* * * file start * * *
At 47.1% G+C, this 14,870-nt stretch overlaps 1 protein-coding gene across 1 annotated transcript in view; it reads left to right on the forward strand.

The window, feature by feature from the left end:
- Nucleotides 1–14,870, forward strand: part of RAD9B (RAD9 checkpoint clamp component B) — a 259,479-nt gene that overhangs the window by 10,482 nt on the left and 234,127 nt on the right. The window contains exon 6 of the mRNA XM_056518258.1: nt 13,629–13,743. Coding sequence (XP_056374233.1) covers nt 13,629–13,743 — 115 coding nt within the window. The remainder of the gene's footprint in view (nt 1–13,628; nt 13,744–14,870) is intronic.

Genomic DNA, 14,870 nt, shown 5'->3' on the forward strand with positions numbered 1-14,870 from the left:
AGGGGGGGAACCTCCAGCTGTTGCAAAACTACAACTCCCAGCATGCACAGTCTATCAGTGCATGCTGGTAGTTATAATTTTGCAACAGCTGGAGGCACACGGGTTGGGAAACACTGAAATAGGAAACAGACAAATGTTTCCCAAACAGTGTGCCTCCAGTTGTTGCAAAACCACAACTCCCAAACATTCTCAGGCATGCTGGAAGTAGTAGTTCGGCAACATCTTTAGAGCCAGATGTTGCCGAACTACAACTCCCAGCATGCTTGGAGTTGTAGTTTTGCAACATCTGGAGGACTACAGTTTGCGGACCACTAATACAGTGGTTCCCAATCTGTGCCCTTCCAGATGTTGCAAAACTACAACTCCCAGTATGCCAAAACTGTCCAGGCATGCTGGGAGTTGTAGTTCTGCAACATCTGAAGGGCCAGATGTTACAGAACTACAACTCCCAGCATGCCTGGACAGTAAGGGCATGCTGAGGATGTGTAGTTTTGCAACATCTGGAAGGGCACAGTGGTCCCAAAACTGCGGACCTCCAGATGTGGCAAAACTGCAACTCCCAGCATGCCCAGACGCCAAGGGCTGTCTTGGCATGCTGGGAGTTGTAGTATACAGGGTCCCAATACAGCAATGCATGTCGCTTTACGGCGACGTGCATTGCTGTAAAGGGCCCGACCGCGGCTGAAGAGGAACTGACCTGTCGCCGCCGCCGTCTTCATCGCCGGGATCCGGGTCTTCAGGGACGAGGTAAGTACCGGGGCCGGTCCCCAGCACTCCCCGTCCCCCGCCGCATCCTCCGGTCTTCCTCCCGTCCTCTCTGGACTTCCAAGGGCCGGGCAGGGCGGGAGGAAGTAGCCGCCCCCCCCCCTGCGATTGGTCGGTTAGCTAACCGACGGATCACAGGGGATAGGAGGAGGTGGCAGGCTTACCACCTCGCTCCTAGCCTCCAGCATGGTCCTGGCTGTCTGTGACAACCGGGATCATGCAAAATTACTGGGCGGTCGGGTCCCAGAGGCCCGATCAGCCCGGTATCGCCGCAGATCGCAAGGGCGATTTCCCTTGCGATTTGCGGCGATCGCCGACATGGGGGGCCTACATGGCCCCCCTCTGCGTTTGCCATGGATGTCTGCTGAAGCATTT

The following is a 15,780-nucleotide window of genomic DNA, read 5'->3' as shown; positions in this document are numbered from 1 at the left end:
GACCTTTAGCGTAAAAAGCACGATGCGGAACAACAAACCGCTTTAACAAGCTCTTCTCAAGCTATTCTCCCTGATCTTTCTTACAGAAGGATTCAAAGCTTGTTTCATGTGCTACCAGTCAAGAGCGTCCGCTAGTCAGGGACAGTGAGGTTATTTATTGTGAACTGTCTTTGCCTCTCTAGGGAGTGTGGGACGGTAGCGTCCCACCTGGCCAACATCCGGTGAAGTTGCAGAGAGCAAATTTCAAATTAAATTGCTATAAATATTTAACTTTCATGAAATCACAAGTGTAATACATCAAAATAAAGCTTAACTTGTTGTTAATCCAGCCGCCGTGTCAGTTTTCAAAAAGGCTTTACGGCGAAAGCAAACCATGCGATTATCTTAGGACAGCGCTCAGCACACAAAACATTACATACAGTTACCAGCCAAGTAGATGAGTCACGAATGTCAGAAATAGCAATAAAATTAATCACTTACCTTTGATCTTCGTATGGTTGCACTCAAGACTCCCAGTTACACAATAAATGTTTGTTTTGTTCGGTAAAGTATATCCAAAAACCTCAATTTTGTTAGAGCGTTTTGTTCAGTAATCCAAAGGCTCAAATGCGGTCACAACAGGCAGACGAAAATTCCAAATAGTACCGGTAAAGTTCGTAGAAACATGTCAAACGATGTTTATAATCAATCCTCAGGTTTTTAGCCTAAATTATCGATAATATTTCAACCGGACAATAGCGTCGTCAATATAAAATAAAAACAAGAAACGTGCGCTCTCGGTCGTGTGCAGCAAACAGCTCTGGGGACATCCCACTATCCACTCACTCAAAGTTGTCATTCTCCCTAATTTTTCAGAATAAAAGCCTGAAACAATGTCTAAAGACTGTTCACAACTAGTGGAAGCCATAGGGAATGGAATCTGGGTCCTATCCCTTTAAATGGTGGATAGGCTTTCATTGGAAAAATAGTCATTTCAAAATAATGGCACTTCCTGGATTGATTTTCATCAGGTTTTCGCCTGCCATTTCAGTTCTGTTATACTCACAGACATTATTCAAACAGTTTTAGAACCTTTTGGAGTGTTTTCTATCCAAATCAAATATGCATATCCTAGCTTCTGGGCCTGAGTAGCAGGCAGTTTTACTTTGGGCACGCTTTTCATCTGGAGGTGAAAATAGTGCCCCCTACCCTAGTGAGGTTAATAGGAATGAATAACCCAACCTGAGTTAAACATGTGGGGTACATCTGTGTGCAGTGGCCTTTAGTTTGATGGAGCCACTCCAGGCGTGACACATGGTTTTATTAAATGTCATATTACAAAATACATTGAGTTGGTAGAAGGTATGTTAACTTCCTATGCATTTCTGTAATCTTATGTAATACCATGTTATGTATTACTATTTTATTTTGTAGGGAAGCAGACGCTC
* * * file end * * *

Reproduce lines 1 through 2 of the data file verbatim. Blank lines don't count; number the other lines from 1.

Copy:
At 47.1% G+C, this 14,870-nt stretch overlaps 1 protein-coding gene across 1 annotated transcript in view; it reads left to right on the forward strand.

The window, feature by feature from the left end: